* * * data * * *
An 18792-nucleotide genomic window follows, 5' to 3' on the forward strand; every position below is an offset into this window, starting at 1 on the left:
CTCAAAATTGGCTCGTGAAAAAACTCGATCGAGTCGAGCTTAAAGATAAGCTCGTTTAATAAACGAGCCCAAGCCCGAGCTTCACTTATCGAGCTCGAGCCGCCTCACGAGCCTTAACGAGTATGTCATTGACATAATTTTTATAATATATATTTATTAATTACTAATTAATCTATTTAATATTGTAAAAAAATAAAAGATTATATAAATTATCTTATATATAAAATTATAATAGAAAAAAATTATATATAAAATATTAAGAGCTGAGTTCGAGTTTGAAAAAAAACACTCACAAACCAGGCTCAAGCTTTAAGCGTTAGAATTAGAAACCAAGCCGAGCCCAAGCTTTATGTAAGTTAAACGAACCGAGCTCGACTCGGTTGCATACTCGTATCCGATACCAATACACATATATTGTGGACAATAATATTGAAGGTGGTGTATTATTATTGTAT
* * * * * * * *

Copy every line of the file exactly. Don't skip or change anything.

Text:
An 18792-nucleotide genomic window follows, 5' to 3' on the forward strand; every position below is an offset into this window, starting at 1 on the left:
CTCAAAATTGGCTCGTGAAAAAACTCGATCGAGTCGAGCTTAAAGATAAGCTCGTTTAATAAACGAGCCCAAGCCCGAGCTTCACTTATCGAGCTCGAGCCGCCTCACGAGCCTTAACGAGTATGTCATTGACATAATTTTTATAATATATATTTATTAATTACTAATTAATCTATTTAATATTGTAAAAAAATAAAAGATTATATAAATTATCTTATATATAAAATTATAATAGAAAAAAATTATATATAAAATATTAAGAGCTGAGTTCGAGTTTGAAAAAAAACACTCACAAACCAGGCTCAAGCTTTAAGCGTTAGAATTAGAAACCAAGCCGAGCCCAAGCTTTATGTAAGTTAAACGAACCGAGCTCGACTCGGTTGCATACTCGTATCCGATACCAATACACATATATTGTGGACAATAATATTGAAGGTGGTGTATTATTATTGTAT